Major League Baseball and the Major League Baseball Players Association announced a handful of rule changes Thursday, some of which will take effect in 2019 but most which will be implemented for the 2020 season.
The impact of these rule changes, reported on first by ESPN’s Jeff Passan, vary from insignificant to potentially greatly impacting how the game is played.
The long-awaited MLB/MLBPA deal is done, sources tell ESPN, and includes a single trade deadline, an All-Star Game Election Day, expanded rosters in 2020 and, most important, a pledge to start bargaining over fundamental economic issues. News @ESPN: https://t.co/b7yvvVdxMd
— Jeff Passan (@JeffPassan) March 14, 2019
In 2019, a single, hard trade deadline will be put in place. July 31 will be the last opportunity for teams to trade players as the league has abolished August waiver trades. August had become a popular time to acquire good Major League caliber players in recent years as players such as Justin Verlander, Josh Donaldson, and Andrew McCutchen found themselves on new teams late in the season in recent years. There is belief from the union and the league that this will create more certainty for veteran players that won’t have to worry about being dealt so late in the year.
Mound visits will be reduced to five per team per game, down from the six mound visits allowed last season, in a bid to increase the pace of the game. Certain game events are exempt from this rule including cases of injury and pinch hitter announcements.
Another new rule will be used to provide incentive for players to participate in the Home Run Derby. A $1 million prize awaits the winner of the derby which is almost double the league minimum salary.
A three-batter minimum and roster expansion to 26 are happening in 2020 while a single trade deadline and All-Star Game Election Day are joining the $1M Home Run Derby winner’s bonus in 2019, sources tell ESPN. News on the MLB/MLBPA deal coming Thursday: https://t.co/b7yvvVdxMd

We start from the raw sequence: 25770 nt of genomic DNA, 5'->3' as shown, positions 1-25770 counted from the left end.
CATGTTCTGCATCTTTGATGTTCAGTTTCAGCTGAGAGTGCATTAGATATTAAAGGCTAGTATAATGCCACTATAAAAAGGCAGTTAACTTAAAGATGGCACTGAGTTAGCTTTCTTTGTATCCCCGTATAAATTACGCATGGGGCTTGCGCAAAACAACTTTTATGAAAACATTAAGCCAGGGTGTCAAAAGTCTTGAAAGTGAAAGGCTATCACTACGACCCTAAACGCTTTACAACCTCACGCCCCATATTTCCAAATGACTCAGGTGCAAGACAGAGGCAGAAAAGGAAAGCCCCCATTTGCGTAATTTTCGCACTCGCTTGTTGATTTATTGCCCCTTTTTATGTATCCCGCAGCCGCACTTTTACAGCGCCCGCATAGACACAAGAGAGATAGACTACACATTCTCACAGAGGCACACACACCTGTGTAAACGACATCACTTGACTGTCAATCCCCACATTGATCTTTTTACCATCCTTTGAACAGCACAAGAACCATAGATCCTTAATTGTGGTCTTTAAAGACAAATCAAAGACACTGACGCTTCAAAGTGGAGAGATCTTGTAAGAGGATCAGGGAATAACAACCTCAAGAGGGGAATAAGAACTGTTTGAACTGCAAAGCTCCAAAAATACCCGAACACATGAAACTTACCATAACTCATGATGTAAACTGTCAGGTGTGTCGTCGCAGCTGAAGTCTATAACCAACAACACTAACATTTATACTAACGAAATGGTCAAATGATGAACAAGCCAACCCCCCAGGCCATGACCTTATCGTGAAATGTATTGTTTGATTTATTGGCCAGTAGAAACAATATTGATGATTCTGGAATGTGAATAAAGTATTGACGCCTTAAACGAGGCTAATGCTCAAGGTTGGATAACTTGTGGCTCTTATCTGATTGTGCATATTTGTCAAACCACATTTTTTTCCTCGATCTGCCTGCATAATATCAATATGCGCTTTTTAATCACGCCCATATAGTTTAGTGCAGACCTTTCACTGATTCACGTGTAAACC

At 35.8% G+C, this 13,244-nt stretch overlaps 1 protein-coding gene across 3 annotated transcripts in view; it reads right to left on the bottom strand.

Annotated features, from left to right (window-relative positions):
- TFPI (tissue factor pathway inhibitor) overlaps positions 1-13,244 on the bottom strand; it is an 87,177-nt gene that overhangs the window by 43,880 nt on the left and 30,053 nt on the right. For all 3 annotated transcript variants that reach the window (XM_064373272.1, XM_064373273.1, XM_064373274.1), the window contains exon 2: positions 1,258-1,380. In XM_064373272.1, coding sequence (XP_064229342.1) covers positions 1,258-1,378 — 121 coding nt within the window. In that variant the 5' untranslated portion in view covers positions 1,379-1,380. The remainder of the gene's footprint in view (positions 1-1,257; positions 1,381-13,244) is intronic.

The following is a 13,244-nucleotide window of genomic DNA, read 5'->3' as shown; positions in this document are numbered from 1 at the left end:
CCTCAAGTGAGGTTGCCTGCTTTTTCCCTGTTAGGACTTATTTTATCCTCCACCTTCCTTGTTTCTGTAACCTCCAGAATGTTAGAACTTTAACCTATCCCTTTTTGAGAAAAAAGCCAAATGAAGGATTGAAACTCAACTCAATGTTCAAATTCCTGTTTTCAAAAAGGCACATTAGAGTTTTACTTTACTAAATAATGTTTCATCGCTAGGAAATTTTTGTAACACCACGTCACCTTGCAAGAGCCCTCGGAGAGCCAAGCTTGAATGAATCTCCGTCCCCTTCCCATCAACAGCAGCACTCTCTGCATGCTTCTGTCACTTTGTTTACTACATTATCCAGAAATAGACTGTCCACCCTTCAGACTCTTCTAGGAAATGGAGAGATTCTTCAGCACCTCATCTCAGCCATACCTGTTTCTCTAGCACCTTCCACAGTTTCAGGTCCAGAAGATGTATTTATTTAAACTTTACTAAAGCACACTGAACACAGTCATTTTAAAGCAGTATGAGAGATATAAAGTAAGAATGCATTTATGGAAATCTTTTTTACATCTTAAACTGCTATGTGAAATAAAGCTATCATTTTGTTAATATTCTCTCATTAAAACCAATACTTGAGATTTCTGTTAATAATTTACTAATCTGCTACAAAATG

— Jeff Passan (@JeffPassan) March 14, 2019
MLB will also host an “All-Star Election Day” starting this season. Fans will vote for All-Stars in the same manner they have been but they won’t have the power they used to have as the top three vote getters at each position will be voted on by fans over a to be determined amount of time. The hope is that more players will get in based on merit instead of pure popularity. Each player in the top three at each position will also get an All-Star bonus payment.
Commercial breaks between innings will drop from 2:05 to 2:00 on local broadcasts and from 2:25 to 2:00 for nationally televised broadcasts starting in 2019.
The 2020 season will introduce even more changes mostly limited to game action.
A three batter minimum will be put in place where each pitcher, starter or reliever, must face three batters before they may leave the game, barring injury. The only exception to this rule is that if a pitcher ends an inning without facing three batters, they may leave the game. This could potentially hurt relievers that have made their careers in the specialist role.
Active rosters will change drastically in 2020, with the active roster limit raising from 25 to 26 men with a to be determined limit on active pitchers on any given roster. September roster expansion will also be cut from 40 players to 28. Teams will also have to designate each player as a pitcher, position player, or a two-way player (has to pitch at least 20 innings and start at least 20 games as a position player or designated hitter). Position players will not be able to pitch in games unless their team is down six runs or the game is in extra innings.
Finally, pitchers will need to be on the injured list for at least 15 days, up from ten days in 2018. They will also have to stay in the minors for a minimum of 15 days when they are optioned to the minor leagues.
MLB, MLBPA ANNOUNCE ON-FIELD AGREEMENT
— MLBPA Communications (@MLBPA_News) March 14, 2019
These rules were agreed upon by both MLB and the MLBPA, both making sacrifices in order to relieve the tensions brought about the last two offseasons regarding the slow free agent market.
What do you think about these rule changes? Are they a necessary evil or are they completely unnecessary? What rule changes do you want to see?